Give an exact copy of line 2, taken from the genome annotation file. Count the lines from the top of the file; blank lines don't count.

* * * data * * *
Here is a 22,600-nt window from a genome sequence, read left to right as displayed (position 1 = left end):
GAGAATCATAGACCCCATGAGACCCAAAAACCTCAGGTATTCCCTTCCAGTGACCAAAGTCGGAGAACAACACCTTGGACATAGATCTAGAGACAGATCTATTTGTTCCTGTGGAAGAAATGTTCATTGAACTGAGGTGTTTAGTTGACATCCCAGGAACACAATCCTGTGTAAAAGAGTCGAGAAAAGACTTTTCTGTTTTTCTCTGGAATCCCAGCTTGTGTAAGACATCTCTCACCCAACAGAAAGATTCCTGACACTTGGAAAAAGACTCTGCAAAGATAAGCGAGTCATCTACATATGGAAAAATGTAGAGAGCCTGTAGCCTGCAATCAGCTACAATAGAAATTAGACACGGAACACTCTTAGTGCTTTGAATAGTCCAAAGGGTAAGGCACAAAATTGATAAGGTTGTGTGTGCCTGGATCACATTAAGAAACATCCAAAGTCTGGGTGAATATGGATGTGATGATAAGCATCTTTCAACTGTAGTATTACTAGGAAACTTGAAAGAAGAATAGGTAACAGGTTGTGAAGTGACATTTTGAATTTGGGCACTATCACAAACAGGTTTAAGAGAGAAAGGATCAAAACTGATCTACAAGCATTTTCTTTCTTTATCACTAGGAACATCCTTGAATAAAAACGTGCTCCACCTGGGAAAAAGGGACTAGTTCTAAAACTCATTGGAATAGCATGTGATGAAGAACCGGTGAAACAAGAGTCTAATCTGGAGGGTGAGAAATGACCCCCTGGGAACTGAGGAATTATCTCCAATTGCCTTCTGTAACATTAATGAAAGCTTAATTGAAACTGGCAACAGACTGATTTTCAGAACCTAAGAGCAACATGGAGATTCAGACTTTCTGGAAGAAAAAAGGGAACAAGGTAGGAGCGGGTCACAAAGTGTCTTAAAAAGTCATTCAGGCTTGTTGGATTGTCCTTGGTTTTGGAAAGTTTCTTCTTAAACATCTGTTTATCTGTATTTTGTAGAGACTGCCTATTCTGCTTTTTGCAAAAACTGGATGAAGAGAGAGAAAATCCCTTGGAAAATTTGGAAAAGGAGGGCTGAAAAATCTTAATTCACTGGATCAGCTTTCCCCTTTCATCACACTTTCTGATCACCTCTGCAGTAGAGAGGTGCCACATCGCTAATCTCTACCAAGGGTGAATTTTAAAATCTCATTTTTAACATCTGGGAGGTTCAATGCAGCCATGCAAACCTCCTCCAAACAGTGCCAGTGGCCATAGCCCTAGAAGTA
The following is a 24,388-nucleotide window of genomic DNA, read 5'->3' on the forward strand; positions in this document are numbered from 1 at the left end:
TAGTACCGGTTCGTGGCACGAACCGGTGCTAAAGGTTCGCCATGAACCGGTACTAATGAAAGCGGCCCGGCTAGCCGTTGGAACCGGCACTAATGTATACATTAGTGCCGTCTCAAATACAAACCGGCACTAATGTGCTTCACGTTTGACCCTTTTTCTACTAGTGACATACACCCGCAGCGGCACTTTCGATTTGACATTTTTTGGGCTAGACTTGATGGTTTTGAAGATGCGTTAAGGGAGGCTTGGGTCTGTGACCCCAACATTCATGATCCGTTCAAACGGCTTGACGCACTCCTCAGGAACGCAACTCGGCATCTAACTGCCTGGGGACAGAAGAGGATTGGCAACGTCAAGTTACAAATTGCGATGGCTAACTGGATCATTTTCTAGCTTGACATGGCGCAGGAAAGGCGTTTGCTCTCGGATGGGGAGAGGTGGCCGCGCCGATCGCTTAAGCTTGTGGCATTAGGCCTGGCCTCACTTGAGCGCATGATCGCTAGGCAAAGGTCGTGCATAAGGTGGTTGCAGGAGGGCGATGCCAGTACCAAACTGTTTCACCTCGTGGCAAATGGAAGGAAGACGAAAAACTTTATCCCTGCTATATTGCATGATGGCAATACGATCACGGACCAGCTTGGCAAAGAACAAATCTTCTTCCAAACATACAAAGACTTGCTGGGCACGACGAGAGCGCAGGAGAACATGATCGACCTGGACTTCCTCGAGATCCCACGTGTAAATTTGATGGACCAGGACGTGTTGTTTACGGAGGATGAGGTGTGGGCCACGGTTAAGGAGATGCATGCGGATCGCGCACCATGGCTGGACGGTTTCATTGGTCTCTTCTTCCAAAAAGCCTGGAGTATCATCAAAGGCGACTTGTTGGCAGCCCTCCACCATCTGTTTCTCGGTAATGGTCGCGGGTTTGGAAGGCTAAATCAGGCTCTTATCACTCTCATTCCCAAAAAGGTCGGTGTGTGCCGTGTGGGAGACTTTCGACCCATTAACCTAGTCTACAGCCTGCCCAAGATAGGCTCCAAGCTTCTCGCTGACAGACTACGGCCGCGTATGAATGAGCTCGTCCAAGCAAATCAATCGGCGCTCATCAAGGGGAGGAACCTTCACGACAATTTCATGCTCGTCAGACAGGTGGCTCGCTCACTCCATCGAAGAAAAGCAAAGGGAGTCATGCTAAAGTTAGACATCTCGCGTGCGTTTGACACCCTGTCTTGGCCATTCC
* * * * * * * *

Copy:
GAGAATCATAGACCCCATGAGACCCAAAAACCTCAGGTATTCCCTTCCAGTGACCAAAGTCGGAGAACAACACCTTGGACATAGATCTAGAGACAGATCTATTTGTTCCTGTGGAAGAAATGTTCATTGAACTGAGGTGTTTAGTTGACATCCCAGGAACACAATCCTGTGTAAAAGAGTCGAGAAAAGACTTTTCTGTTTTTCTCTGGAATCCCAGCTTGTGTAAGACATCTCTCACCCAACAGAAAGATTCCTGACACTTGGAAAAAGACTCTGCAAAGATAAGCGAGTCATCTACATATGGAAAAATGTAGAGAGCCTGTAGCCTGCAATCAGCTACAATAGAAATTAGACACGGAACACTCTTAGTGCTTTGAATAGTCCAAAGGGTAAGGCACAAAATTGATAAGGTTGTGTGTGCCTGGATCACATTAAGAAACATCCAAAGTCTGGGTGAATATGGATGTGATGATAAGCATCTTTCAACTGTAGTATTACTAGGAAACTTGAAAGAAGAATAGGTAACAGGTTGTGAAGTGACATTTTGAATTTGGGCACTATCACAAACAGGTTTAAGAGAGAAAGGATCAAAACTGATCTACAAGCATTTTCTTTCTTTATCACTAGGAACATCCTTGAATAAAAACGTGCTCCACCTGGGAAAAAGGGACTAGTTCTAAAACTCATTGGAATAGCATGTGATGAAGAACCGGTGAAACAAGAGTCTAATCTGGAGGGTGAGAAATGACCCCCTGGGAACTGAGGAATTATCTCCAATTGCCTTCTGTAACATTAATGAAAGCTTAATTGAAACTGGCAACAGACTGATTTTCAGAACCTAAGAGCAACATGGAGATTCAGACTTTCTGGAAGAAAAAAGGGAACAAGGTAGGAGCGGGTCACAAAGTGTCTTAAAAAGTCATTCAGGCTTGTTGGATTGTCCTTGGTTTTGGAAAGTTTCTTCTTAAACATCTGTTTATCTGTATTTTGTAGAGACTGCCTATTCTGCTTTTTGCAAAAACTGGATGAAGAGAGAGAAAATCCCTTGGAAAATTTGGAAAAGGAGGGCTGAAAAATCTTAATTCACTGGATCAGCTTTCCCCTTTCATCACACTTTCTGATCACCTCTGCAGTAGAGAGGTGCCACATCGCTAATCTCTACCAAGGGTGAATTTTAAAATCTCATTTTTAACATCTGGGAGGTTCAATGCAGCCATGCAAACCTCCTCCAAACAGTGCCAGTGGCCATAGCCCTAGAAGTA